Figure 1. Optogenetic stimulation of the ipsilesional motor cortex
(A) High expression of Thy1:ChR2-YFP in layer V pyramidal neurons of primary motor cortex (M1). Scale bar = 100 µm. (B) Diagram indicates infarct (striatum and somatosensory cortex) and fiber implant location (ipsilesional motor cortex). (C) Stimulation paradigm with includes 3 successive 1-min laser stimulations (blue bars) separated by 3-min rest intervals.
Figure 2: Repeated iM1 neuronal stimulations improved CBF and the neurovascular coupling response after stroke
Changes in CBF in response to a 1 min stimulation (blue bars) on either cM1 or iM1 were measured in stimulated and non-stimulated stroke mice at post-stroke day 15. At post-stroke day 15 both stimulated and non-stimulated stroke mice exhibited a similar neurovascular coupling response in the cM1, but only the stimulated stroke mice exhibited significant improvement of the neurovascular coupling response in the iM1. *P < 0.05, **P < 0.01, ***P < 0.001, Two-way ANOVA with Bonferroni’s posthoc test. n = 4–6 per group.
Figure 3. Repeated iM1 neuronal stimulations improved functional recovery
(A) Stimulated stroke mice regained their body weight significantly faster than non-stimulated stroke mice at post-stroke day 14. Left: Timecourse of body weight changes. Right: Average of percent body weight change during the stimulation period (*P < 0.05, Student’s t-test). Stimulated mice performed significantly better in the rotating beam test, with a longer distance traveled (B) and a faster speed (C). *P < 0.05, **P < 0.01, significant difference between stim and non-stim group, Two-way RM ANOVA with Fisher's LSD. Sham: n = 8, non-stim: n = 16, stim: n = 21. Stimulation has no effect on distance traveled (D) or speed (E) in normal mice. n = 6 per group.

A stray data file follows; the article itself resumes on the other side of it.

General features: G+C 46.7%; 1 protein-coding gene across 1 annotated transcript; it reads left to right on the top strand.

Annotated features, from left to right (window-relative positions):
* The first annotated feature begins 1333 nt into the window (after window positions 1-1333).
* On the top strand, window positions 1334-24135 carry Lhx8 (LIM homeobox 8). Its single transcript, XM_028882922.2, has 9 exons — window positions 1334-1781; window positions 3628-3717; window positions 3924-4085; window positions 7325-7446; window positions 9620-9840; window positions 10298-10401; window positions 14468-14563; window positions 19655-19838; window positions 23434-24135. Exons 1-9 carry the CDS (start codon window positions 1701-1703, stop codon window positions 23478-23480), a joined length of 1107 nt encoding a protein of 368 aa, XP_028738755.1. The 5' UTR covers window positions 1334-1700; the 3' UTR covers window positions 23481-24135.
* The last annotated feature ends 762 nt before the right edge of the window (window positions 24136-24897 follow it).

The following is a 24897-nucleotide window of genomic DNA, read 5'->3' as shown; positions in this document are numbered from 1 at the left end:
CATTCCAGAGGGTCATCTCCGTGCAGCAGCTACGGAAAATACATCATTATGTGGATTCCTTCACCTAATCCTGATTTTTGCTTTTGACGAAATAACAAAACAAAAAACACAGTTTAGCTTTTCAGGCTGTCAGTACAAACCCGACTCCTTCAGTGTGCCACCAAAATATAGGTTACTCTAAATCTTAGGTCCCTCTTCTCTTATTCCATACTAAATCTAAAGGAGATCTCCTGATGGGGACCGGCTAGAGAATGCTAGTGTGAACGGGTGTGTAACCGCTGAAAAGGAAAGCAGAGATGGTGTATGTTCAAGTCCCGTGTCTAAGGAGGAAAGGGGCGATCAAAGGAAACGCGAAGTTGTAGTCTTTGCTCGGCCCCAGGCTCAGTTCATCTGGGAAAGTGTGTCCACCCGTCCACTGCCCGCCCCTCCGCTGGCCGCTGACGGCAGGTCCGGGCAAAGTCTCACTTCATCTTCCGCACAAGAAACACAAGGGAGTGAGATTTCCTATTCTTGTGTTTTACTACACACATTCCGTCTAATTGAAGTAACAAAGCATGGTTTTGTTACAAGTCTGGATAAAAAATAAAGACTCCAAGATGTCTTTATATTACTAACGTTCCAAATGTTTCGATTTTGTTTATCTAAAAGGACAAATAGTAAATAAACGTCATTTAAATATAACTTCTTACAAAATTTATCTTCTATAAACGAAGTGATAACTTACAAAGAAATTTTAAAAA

In search of an optimal brain stimulation target, we have also stimulated a cerebellar target called the cerebellar dentate nucleus (cDN). Post-stroke stimulations of cDN also promote recovery and the effect is permanent, as the mice continued to recover even after stimulations had stopped (Fig. 4). Current studies focus on determining the underlying mechanisms of cDN-stimulation enhanced recovery using next generation sequencing.
Figure 4. Optogenetic stimulations in the cerebellar dentate nucleus (cDN) promotes persistent post-stroke recovery
A) cDN stimulation can activate the dentato-thalamic-cortical pathway, resulting activation in the premotor, motor and sensory cortices. B) Repeated cDN stimulations promotes functional recover. cDN-stimulated mice exhibit persistent recovery (short stim) as mice continue to recover after stimulations had stopped.
Results from our studies will advance the understanding of post-stroke neural circuit remodeling and molecular mechanisms driving recovery. Our studies will also provide important insights into which brain/circuits may be important to target for designing brain stimulation strategies in future clinical studies.
Cheng MY, Woodson WJ, Wang EH, Wang S, Sun G, Lee AG, Arac A, Fenno L, Deisseroth K, Steinberg GK. Optogenetic neuronal stimulation promotes functional recovery after stroke. Proceedings of the National Academy of Sciences 2014 Sep 2;111(35):12913-8.